This week marked a terrible, saddening passing in European political life. It was not any one person; not the death of an irreplaceable leader to whom we owe a great debt or the slipping away of some quiet yet remarkable public servant who put in more than he or she took out.
No, this week we witnessed the death of any last semblance of European Union democracy as any respect for how people vote melted away with the alpine snows in summer. The Greek people were sold out by both their own leaders and the EU bosses.
It maybe sounds a preposterous claim, or dismissed as Monteith laying it on thick with a trowel as he whips up ant-EU sentiment before a referendum in the next 18 months. I simply ask that the facts be considered and then you make your own mind up.
Everyone is entitled to their view, and more and more people from all political outlooks share my conclusion – that the European Union has become bigger than anything it was meant to be and is now beyond control, beyond accountability and responsible to no-one but its own elite.
The Greek people were asked by their prime minister, Alexis Tsipras, if they were prepared to face yet further economic austerity, and gave a resounding No. This empowered Tsipras to go back to the eurozone creditors and ask for a better deal.
It is true that the Greek state has been living beyond its means for decades by dishing out pensions, welfare benefits and public services far greater than its income (Scottish Parliament please take note). And it is right that there should be a reckoning where it confronts its circumstances, changes its ways and does not rely in perpetuity upon the EU equivalent of the Barnet Formula. The medicine has to allow the economy to trade its way out of poverty, but the increased taxes in tourism – the one area where Greece has a competitive advantage – will consign it to perpetual poverty.
It will be only a matter of years before it has to come back and admit it still cannot pay back its debts because “austerity” has not resuscitated the patient. The only way out is to leave the euro currency, if only temporarily, and become economically competitive with Spain, Portugal, Italy and France who would remain in the euro – and with Turkey, Morocco and Tunisia who are outside it. Immediately you will notice that other euro states have a vested interest in keeping Greece locked-in to a spiral of decline.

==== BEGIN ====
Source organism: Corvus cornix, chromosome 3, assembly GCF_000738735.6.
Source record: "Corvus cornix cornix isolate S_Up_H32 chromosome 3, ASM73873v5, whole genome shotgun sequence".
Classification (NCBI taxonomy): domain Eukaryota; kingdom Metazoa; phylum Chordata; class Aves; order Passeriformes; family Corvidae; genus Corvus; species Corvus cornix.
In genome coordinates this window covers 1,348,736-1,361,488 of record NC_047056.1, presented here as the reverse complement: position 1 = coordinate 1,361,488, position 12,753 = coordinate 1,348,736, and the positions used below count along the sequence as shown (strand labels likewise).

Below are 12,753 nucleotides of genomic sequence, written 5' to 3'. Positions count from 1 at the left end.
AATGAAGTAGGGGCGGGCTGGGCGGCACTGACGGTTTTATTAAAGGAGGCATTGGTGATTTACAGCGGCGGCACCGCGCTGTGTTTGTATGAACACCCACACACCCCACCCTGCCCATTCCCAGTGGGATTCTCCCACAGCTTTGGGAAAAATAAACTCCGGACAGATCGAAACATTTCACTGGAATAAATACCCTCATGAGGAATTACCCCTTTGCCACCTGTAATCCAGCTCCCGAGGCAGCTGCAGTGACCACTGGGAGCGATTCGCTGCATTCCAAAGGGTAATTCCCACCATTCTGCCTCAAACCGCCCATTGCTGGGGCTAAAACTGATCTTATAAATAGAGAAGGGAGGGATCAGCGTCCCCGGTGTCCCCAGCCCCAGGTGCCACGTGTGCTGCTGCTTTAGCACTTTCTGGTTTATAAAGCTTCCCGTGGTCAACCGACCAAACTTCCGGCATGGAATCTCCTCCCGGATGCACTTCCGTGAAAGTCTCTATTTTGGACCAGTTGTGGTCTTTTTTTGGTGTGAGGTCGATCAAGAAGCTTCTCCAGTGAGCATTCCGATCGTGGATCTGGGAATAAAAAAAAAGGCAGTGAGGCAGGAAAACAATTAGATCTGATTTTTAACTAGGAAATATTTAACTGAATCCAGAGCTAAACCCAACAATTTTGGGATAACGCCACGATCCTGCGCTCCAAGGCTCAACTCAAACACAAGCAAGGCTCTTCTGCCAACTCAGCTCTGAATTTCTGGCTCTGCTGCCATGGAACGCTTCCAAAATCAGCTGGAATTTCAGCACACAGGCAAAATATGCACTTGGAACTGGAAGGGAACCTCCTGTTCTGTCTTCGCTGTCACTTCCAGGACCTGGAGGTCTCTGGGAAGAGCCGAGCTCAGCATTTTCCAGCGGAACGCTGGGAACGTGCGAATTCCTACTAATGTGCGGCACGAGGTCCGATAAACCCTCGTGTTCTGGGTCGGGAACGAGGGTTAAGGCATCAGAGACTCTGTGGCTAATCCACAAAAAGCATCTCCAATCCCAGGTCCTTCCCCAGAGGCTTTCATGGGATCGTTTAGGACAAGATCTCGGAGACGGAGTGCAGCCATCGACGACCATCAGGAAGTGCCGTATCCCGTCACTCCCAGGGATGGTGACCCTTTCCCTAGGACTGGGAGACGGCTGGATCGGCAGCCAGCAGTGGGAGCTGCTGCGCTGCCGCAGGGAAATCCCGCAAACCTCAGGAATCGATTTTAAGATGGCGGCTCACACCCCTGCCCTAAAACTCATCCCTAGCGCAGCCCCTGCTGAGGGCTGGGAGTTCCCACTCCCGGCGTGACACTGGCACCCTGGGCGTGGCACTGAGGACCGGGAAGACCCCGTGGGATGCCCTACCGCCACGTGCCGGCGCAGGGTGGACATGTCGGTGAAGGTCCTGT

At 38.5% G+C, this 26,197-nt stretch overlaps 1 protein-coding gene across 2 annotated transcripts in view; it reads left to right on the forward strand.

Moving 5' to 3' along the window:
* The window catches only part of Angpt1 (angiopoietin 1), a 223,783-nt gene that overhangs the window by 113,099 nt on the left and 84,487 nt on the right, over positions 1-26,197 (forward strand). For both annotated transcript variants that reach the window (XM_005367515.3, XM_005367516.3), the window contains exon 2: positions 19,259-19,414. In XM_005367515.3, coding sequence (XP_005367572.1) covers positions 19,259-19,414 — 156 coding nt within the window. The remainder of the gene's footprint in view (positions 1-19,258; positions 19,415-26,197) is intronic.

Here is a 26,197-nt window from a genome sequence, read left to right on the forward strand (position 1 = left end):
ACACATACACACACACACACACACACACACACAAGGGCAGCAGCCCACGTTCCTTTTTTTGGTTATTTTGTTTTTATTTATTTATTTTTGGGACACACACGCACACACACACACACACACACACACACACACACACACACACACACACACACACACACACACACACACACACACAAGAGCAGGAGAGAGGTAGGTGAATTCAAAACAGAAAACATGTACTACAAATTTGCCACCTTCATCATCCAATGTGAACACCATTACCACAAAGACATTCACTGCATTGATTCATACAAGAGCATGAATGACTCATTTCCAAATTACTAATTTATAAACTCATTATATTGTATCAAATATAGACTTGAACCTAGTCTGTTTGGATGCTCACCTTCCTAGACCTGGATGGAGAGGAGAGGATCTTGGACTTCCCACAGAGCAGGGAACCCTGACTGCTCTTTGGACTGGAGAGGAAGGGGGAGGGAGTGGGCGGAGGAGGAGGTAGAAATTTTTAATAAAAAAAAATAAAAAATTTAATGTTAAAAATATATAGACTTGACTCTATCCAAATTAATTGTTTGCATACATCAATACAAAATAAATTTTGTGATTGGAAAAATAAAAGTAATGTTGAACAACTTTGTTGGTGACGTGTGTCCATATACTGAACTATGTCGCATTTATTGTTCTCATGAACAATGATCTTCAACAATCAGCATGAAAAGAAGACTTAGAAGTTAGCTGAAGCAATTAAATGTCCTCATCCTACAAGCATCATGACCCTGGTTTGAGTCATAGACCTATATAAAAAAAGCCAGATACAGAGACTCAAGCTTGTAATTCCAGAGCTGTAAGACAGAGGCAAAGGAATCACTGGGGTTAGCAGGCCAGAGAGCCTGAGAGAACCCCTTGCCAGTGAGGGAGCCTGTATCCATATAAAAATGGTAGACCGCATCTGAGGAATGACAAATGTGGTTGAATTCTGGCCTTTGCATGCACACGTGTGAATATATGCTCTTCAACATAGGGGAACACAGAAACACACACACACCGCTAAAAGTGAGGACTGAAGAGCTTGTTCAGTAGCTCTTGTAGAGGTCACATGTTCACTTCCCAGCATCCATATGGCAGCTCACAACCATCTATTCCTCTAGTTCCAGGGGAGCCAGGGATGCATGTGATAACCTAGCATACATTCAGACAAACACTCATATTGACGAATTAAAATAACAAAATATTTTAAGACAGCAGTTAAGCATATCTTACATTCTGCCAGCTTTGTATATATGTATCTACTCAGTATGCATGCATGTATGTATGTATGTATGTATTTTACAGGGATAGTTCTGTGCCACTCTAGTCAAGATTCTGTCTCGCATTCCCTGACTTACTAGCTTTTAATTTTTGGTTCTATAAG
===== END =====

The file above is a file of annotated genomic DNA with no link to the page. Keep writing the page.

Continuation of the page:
And it does not end there. Germany too wants Greece in the euro, for it helps depress the value of the currency and so makes German exports far more attractive.
Nor could Greece be allowed to write-off some of its debt, said the Germans, the same country that has historically had its debts written off by everyone (including the Greeks) many times before.
Then there are the EU bureaucrats in Brussels who see the euro as their one great project which no country should be allowed to leave, indeed they made no provision for such a circumstance were it to be required. Everything possible will be done to keep Greece in the trap that has snared it – a currency that does not suit its economy.
So when Tsipras turned up to discuss the final deal he was browbeaten and harangued into a settlement not dissimilar to the one his electorate had already rejected. When he went back to parliament in Athens, the cradle of European democracy, he admitted he did not approve of the deal but that it had to be accepted. Even the IMF said it was a very bad deal. His former finance minister voted against it, as did many others, but it was passed. A sorry end to democracy in Europe.
As if that was not enough, we now learn that the UK will face a bill of at least £850 million to underwrite the Greek debt exposure even though we are not a member of the euro and despite an agreement in 2010 that this would not happen. We could even be liable for more if others fail to pay.
Imagine the reaction if the Scottish referendum had voted Yes and Alex Salmond had gone to London only to come back saying there would be no independence until Scotland paid off its share of UK debt?
And what does this mean for the coming EU referendum? The only way for any reforms to stick is to have them adopted as EU treaties – but treaty change will not be countenanced for it will lead to more referendums in France, Netherlands, Ireland and Denmark where the people have all voted no before. The whole EU sham democracy would then unravel.
This week EU democracy died and with it any assurances about reform that David Cameron might obtain. Will the referendum even matter at all? The question is not about immigration, the euro or trade – it is about who will govern the UK – the politicians we choose or the faceless few in Brussels?